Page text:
On March 21, Ed Clark, director of the National Oceanic and Atmospheric Administration’s Water Center in Tuscaloosa, Ala., warned, “This is shaping up to be a potentially unprecedented flood season, with more than 200 million people at risk for flooding in their communities.”
The upper portion of the McClellan-Kerr Arkansas River Navigation System was finally declared reopened September 30, 140 days after the two barges sank at Webbers Falls Lock and Dam. Tow sizes were restricted, and the Coast Guard’s river survey work was supplemented by barge industry reports of shoaled areas.
Lower Mississippi River
On the Mississippi River, the flood was the longest-lasting since the Flood of 1927—just one melancholy instance of records that were broken or set anew.
In May, the National Weather Service reported that eight states along the Mississippi River had seen the longest period of flooding since the 1927 flood. At Baton Rouge, the river had been at flood stage since January as snowmelt and rainfall waters made their way downstream.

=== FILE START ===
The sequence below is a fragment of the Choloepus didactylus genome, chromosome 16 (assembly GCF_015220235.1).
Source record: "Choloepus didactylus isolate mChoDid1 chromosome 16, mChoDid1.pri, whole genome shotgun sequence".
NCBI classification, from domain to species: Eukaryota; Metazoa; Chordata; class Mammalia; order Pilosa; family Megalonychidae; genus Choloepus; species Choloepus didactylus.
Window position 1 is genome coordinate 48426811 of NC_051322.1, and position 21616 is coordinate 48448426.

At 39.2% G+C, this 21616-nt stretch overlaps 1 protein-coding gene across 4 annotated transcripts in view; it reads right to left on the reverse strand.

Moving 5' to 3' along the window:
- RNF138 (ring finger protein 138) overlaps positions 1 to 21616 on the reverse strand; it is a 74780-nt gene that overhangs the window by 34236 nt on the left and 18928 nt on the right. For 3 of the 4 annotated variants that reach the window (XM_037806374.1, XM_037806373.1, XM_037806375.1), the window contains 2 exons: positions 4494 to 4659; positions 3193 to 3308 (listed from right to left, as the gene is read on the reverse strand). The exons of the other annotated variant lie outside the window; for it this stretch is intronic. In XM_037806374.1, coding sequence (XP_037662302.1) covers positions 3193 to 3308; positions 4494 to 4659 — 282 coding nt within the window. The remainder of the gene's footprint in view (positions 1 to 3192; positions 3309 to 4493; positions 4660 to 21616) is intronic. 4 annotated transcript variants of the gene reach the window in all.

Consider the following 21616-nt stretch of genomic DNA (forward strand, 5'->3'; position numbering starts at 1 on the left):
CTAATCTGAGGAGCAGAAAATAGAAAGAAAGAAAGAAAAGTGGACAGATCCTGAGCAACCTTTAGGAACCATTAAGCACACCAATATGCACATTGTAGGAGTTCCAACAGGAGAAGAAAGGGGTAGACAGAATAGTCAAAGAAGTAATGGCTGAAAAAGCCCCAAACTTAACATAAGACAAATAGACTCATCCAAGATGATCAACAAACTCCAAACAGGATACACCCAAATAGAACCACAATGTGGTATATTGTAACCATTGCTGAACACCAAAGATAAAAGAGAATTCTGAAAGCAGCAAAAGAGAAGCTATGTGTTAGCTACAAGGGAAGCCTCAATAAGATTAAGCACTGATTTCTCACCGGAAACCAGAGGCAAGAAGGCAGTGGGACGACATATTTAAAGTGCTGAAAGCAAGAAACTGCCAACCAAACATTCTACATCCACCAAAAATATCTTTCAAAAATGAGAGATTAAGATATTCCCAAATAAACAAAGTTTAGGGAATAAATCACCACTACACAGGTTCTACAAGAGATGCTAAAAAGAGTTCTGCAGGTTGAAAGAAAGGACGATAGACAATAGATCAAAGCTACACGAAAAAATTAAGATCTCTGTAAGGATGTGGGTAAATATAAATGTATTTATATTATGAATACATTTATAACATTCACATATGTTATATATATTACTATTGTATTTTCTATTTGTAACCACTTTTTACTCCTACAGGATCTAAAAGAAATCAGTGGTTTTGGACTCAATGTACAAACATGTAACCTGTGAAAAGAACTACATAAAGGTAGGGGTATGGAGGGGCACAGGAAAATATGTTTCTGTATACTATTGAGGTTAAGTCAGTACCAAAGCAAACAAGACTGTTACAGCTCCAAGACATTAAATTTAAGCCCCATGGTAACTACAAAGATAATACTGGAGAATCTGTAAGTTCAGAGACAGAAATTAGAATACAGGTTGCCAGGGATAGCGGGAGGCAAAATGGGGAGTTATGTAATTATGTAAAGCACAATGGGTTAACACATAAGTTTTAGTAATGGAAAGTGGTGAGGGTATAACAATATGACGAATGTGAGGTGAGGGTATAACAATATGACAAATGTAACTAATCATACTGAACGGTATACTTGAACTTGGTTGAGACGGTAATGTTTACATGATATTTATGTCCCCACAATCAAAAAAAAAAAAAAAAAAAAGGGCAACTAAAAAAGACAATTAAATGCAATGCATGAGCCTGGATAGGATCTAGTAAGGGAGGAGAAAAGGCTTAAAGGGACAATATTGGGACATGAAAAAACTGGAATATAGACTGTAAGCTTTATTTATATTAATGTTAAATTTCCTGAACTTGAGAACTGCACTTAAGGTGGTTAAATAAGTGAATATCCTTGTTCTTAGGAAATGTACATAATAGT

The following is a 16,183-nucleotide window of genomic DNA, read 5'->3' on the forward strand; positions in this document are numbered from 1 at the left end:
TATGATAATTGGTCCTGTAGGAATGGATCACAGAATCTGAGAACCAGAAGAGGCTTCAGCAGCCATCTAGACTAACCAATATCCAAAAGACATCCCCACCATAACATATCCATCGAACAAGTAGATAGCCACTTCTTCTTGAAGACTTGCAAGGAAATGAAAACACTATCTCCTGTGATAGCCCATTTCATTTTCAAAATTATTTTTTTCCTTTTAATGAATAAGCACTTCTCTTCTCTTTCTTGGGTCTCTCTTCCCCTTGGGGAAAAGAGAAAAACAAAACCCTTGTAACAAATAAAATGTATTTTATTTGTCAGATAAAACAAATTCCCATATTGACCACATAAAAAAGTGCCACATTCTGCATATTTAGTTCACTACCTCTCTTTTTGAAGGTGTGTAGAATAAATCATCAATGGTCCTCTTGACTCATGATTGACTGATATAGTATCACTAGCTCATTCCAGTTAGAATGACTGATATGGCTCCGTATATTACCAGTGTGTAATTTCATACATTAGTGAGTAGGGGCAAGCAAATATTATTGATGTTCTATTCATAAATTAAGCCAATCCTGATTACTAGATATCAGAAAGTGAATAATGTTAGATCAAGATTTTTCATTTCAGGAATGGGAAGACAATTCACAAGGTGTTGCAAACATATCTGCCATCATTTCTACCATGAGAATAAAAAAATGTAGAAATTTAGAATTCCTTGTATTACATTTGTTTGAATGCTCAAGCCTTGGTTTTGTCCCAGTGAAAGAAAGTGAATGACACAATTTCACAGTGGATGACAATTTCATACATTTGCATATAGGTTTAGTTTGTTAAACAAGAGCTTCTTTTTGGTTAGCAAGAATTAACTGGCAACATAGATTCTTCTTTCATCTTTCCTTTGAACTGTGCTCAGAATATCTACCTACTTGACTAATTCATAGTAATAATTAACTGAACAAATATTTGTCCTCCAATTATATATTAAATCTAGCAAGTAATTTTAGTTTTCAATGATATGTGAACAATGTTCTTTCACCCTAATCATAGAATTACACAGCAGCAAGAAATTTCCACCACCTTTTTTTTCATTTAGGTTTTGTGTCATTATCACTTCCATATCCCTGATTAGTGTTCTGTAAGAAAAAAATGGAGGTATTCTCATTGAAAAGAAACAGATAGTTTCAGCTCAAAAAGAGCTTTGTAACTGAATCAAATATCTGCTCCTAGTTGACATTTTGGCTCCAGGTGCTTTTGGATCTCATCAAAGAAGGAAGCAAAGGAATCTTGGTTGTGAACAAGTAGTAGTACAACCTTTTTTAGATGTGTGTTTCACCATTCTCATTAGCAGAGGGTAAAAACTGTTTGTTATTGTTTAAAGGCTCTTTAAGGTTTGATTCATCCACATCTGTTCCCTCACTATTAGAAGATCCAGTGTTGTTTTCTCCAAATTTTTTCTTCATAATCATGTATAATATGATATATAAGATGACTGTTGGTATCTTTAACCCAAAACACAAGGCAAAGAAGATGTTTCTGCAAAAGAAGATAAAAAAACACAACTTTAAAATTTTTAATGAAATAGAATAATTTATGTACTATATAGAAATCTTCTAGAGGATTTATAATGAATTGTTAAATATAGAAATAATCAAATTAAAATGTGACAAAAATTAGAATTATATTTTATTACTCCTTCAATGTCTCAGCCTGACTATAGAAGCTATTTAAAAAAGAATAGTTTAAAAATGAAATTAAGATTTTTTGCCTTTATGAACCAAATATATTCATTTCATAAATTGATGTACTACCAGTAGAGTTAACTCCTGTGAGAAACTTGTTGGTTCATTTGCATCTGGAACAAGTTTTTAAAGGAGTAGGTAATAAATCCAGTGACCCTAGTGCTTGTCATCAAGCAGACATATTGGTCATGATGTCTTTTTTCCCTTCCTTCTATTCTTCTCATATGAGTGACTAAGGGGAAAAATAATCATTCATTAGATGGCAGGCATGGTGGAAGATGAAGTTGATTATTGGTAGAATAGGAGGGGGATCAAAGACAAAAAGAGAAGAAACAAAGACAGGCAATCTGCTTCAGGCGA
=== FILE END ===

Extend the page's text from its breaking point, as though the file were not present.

Although the navigation industry did a remarkable job of coping with the flooding in coordination with the Coast Guard and Corps of Engineers, incidents did occur due to the extreme high water. Near New Orleans, for example, the tows of the mvs. D&R Boney and Miss Dixie collided near New Orleans, leading to a barge breakaway.
The Corps of Engineers opened the Bonnet Carré Spillway on February, the first of what was to prove two openings in one year: the first from February 27 through April, then again from May 10 through July 27.
The spillway, which before this year had been used only 12 times in its more than 80-year history and never twice in the same year, was open for a total of 123 days. The extra surge of fresh water into oyster fisheries caused a precipitous drop in oyster catches. In October, Mississippi’s attorney general announced that the state would file suit against the Corps over the openings, on behalf of Mississippi’s fishermen whose livelihood was allegedly damaged.
The New Orleans Engineer District began closing bays of the Bonnet Carré Spillway after its second opening on May 23. On May 29, the district said it planned to operate the Morganza Flood Control Structure on June 6, but later reversed itself.
The record length of the openings left the spillway structures covered in sand and sediment.
Planting, Harvesting Delays